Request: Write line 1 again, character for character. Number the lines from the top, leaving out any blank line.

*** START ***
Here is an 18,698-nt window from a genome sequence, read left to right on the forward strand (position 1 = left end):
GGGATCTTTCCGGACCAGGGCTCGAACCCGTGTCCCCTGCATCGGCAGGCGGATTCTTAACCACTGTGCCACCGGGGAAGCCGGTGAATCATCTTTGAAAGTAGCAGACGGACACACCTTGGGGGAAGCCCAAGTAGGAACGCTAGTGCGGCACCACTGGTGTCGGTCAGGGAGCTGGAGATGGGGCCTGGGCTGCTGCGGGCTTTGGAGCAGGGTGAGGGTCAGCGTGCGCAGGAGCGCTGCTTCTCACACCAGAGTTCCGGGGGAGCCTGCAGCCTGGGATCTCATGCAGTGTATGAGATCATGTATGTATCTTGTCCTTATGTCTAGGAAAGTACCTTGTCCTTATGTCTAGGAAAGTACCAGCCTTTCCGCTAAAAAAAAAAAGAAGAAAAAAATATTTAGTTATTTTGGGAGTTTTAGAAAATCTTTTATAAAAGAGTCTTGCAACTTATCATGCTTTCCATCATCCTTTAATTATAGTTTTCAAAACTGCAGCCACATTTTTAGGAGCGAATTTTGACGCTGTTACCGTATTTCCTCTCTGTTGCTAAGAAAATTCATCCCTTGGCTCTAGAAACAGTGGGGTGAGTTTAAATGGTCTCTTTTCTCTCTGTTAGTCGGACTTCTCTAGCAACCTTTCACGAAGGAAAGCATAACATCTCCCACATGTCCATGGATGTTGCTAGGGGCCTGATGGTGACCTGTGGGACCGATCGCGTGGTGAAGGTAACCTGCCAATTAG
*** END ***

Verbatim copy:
Here is an 18,698-nt window from a genome sequence, read left to right on the forward strand (position 1 = left end):